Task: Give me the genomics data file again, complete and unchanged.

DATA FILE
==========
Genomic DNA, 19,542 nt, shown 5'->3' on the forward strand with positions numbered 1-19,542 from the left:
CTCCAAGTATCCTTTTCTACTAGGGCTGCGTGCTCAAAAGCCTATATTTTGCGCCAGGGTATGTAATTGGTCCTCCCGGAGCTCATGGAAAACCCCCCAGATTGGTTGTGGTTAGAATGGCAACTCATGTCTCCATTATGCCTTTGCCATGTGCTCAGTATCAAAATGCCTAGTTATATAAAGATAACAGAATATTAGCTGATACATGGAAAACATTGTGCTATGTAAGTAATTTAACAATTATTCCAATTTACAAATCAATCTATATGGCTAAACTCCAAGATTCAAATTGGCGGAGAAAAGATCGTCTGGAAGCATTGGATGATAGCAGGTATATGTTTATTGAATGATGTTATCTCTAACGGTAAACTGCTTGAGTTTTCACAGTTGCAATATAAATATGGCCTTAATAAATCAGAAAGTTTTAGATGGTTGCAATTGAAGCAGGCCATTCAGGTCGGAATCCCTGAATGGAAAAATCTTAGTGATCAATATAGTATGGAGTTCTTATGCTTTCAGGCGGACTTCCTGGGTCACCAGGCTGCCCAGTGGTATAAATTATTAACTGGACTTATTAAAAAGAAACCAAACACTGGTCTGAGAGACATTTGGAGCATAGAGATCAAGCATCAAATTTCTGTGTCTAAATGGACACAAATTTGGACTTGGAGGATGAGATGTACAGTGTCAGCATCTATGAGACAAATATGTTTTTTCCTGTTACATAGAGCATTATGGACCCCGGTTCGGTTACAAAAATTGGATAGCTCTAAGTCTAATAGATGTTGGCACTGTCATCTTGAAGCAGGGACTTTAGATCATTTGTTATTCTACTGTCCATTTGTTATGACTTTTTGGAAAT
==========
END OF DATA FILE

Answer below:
Genomic DNA, 19,542 nt, shown 5'->3' on the forward strand with positions numbered 1-19,542 from the left:
CTCCAAGTATCCTTTTCTACTAGGGCTGCGTGCTCAAAAGCCTATATTTTGCGCCAGGGTATGTAATTGGTCCTCCCGGAGCTCATGGAAAACCCCCCAGATTGGTTGTGGTTAGAATGGCAACTCATGTCTCCATTATGCCTTTGCCATGTGCTCAGTATCAAAATGCCTAGTTATATAAAGATAACAGAATATTAGCTGATACATGGAAAACATTGTGCTATGTAAGTAATTTAACAATTATTCCAATTTACAAATCAATCTATATGGCTAAACTCCAAGATTCAAATTGGCGGAGAAAAGATCGTCTGGAAGCATTGGATGATAGCAGGTATATGTTTATTGAATGATGTTATCTCTAACGGTAAACTGCTTGAGTTTTCACAGTTGCAATATAAATATGGCCTTAATAAATCAGAAAGTTTTAGATGGTTGCAATTGAAGCAGGCCATTCAGGTCGGAATCCCTGAATGGAAAAATCTTAGTGATCAATATAGTATGGAGTTCTTATGCTTTCAGGCGGACTTCCTGGGTCACCAGGCTGCCCAGTGGTATAAATTATTAACTGGACTTATTAAAAAGAAACCAAACACTGGTCTGAGAGACATTTGGAGCATAGAGATCAAGCATCAAATTTCTGTGTCTAAATGGACACAAATTTGGACTTGGAGGATGAGATGTACAGTGTCAGCATCTATGAGACAAATATGTTTTTTCCTGTTACATAGAGCATTATGGACCCCGGTTCGGTTACAAAAATTGGATAGCTCTAAGTCTAATAGATGTTGGCACTGTCATCTTGAAGCAGGGACTTTAGATCATTTGTTATTCTACTGTCCATTTGTTATGACTTTTTGGAAAT